Monthly Archives: November 2020

Listening

“Mom, mom, mom…”

imagine the above phrase in a calm tone…it’s mellow, right?

now imagine it in a loud, freaking out, excited-hear-me-now-or-i-will-implode-explode-tone.

just imagine.

pretty nerve wrecking, right? words like: frustrating, irritated, annoyed, etc. might come to mind and create sudden facial ticks resembling The Hulk in a lot of people.

now, imagine it with 6 children 20 times per hour for about 16 hours in a single day.

it’s challenging.

when this is happening to me, i think…okay, i can overreact and turn into The Hulk or be the peaceful and mild-mannered Bruce Banner. you wanna know what happens? well, if i remember, i pray. if i don’t remember to pray, well, you probably saw the movie…anyways…

kidding aside, the more my children experience this dialectic stage…where they connect and critique ideas — asking questions to clarify every bit of information that crosses their craniums by discussing, analyzing, debating, verbally exploring and sharing them in various tones and body languages…the more i’m learning how important it is to just listen.

listening is difficult.

have you ever looked up the word? definitions are extremely important. here it is:

“to give attention to someone or something in order to hear him, her, or it” -Cambridge English Dictionary.

i often find myself trailing off in a maze of self-absorbed thoughts ready to retort: “here’s my advice”, or “i wouldn’t do or think that”, “i know…been there, done that” when all i’m called to do is just listen. listening is an action, like love. in fact, listening is a great fraction of love. here’s what the poet, Alice Duer Miller, said about listening:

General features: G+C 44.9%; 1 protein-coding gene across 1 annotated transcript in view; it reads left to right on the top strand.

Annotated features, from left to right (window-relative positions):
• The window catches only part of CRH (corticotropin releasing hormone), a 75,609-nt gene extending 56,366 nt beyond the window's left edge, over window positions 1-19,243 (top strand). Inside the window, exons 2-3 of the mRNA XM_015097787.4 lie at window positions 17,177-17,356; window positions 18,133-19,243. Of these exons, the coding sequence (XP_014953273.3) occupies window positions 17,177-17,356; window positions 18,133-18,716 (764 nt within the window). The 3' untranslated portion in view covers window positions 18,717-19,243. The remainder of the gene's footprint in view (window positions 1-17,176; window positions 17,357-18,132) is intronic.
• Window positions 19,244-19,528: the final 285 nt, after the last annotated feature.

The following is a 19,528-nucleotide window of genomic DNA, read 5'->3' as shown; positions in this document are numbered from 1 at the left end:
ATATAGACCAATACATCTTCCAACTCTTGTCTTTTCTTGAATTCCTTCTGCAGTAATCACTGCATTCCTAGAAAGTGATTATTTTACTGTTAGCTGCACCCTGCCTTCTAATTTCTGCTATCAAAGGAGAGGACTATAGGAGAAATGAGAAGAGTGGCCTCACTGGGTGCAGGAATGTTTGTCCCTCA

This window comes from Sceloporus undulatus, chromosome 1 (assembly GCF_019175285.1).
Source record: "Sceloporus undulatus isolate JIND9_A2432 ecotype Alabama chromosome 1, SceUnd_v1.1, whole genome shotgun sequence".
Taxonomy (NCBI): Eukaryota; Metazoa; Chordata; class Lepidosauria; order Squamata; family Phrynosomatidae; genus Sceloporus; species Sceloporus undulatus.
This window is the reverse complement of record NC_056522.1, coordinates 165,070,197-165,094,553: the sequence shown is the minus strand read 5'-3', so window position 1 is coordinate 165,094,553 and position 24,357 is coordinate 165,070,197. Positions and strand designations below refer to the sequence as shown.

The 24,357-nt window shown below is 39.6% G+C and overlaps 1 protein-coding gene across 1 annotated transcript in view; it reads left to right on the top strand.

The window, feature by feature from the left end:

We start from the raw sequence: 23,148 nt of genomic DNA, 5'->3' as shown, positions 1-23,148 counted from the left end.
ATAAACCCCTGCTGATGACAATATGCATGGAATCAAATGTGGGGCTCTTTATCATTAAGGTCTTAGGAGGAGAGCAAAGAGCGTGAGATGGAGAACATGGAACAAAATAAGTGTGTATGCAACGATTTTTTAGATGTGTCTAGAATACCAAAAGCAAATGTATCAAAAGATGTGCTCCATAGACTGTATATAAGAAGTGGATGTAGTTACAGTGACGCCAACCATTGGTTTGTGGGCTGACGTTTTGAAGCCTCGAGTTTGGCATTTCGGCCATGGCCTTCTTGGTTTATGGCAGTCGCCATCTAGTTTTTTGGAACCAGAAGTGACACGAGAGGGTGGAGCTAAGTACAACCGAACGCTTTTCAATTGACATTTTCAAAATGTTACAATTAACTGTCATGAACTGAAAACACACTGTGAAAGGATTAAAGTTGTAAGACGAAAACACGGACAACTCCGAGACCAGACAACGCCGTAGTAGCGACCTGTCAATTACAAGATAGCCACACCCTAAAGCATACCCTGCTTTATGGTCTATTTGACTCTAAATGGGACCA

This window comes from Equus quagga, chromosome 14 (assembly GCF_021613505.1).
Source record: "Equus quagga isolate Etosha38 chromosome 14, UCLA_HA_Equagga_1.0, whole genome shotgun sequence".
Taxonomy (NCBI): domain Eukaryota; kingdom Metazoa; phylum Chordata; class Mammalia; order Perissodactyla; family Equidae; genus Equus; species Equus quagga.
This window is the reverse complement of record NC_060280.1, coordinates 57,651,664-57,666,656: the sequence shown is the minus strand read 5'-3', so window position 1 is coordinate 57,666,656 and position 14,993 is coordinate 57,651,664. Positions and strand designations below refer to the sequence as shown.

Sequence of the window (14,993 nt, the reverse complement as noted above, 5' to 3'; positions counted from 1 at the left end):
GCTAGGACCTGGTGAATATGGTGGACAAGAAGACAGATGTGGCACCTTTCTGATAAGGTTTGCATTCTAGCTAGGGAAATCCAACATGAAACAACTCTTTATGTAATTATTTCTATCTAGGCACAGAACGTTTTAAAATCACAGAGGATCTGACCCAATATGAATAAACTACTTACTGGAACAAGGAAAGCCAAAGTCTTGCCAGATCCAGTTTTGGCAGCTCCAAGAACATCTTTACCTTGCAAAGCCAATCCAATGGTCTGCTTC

“Listening is not merely not talking, though even that is beyond most of our powers; it means taking a vigorous, human interest in what is being told us. You can listen like a blank wall or like a splendid auditorium where every sound comes back fuller and richer.”

imagine the beauty of being present, the rewards of giving time to a relationship. when I am patient and mindful of my actions to fully honor my husband, my children, my friends and family with the gift of listening, the reward is exceptional — the speaker is bonded to you, they are understood, and they feel validated. even though you may not agree with them, even though they did not ask for your expertly-age-defying wisdom, and even though they will probably change their ideas tomorrow — the gift of listening is a treasure to the receiver and to the giver.

when I am not patient and mindful of my actions towards every and all peoples, and I don’t honor others before myself, well, i’m just smashing…in a Hulkish sort of way. pray for me!